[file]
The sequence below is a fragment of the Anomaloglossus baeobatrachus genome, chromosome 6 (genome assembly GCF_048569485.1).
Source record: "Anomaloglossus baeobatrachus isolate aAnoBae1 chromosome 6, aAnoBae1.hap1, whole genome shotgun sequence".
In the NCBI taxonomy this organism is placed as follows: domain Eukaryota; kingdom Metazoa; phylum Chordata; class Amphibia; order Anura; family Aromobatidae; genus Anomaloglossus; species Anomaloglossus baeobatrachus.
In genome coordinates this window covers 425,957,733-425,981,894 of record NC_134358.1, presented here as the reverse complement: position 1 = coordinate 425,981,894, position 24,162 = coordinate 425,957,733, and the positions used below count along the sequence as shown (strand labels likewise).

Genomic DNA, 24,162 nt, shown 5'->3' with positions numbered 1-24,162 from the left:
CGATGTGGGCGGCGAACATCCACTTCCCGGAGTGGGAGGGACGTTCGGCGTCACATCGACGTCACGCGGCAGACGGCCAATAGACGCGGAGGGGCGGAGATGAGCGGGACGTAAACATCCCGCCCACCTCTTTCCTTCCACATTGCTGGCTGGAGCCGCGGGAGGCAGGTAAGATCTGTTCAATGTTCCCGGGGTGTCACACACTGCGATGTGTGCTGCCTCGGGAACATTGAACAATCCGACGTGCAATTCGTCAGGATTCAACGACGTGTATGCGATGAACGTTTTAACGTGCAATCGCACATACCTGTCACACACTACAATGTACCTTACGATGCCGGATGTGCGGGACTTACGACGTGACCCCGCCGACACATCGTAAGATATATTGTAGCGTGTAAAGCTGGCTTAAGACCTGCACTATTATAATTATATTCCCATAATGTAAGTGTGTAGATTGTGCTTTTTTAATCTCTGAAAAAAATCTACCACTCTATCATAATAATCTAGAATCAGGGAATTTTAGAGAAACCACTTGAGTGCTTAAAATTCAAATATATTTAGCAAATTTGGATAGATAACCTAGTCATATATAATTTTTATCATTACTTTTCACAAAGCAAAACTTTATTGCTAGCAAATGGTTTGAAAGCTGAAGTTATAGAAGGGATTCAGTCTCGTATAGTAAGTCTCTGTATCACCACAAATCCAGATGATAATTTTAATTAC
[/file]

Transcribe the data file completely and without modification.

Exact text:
The sequence below is a fragment of the Anomaloglossus baeobatrachus genome, chromosome 6 (genome assembly GCF_048569485.1).
Source record: "Anomaloglossus baeobatrachus isolate aAnoBae1 chromosome 6, aAnoBae1.hap1, whole genome shotgun sequence".
In the NCBI taxonomy this organism is placed as follows: domain Eukaryota; kingdom Metazoa; phylum Chordata; class Amphibia; order Anura; family Aromobatidae; genus Anomaloglossus; species Anomaloglossus baeobatrachus.
In genome coordinates this window covers 425,957,733-425,981,894 of record NC_134358.1, presented here as the reverse complement: position 1 = coordinate 425,981,894, position 24,162 = coordinate 425,957,733, and the positions used below count along the sequence as shown (strand labels likewise).

Genomic DNA, 24,162 nt, shown 5'->3' with positions numbered 1-24,162 from the left:
CGATGTGGGCGGCGAACATCCACTTCCCGGAGTGGGAGGGACGTTCGGCGTCACATCGACGTCACGCGGCAGACGGCCAATAGACGCGGAGGGGCGGAGATGAGCGGGACGTAAACATCCCGCCCACCTCTTTCCTTCCACATTGCTGGCTGGAGCCGCGGGAGGCAGGTAAGATCTGTTCAATGTTCCCGGGGTGTCACACACTGCGATGTGTGCTGCCTCGGGAACATTGAACAATCCGACGTGCAATTCGTCAGGATTCAACGACGTGTATGCGATGAACGTTTTAACGTGCAATCGCACATACCTGTCACACACTACAATGTACCTTACGATGCCGGATGTGCGGGACTTACGACGTGACCCCGCCGACACATCGTAAGATATATTGTAGCGTGTAAAGCTGGCTTAAGACCTGCACTATTATAATTATATTCCCATAATGTAAGTGTGTAGATTGTGCTTTTTTAATCTCTGAAAAAAATCTACCACTCTATCATAATAATCTAGAATCAGGGAATTTTAGAGAAACCACTTGAGTGCTTAAAATTCAAATATATTTAGCAAATTTGGATAGATAACCTAGTCATATATAATTTTTATCATTACTTTTCACAAAGCAAAACTTTATTGCTAGCAAATGGTTTGAAAGCTGAAGTTATAGAAGGGATTCAGTCTCGTATAGTAAGTCTCTGTATCACCACAAATCCAGATGATAATTTTAATTAC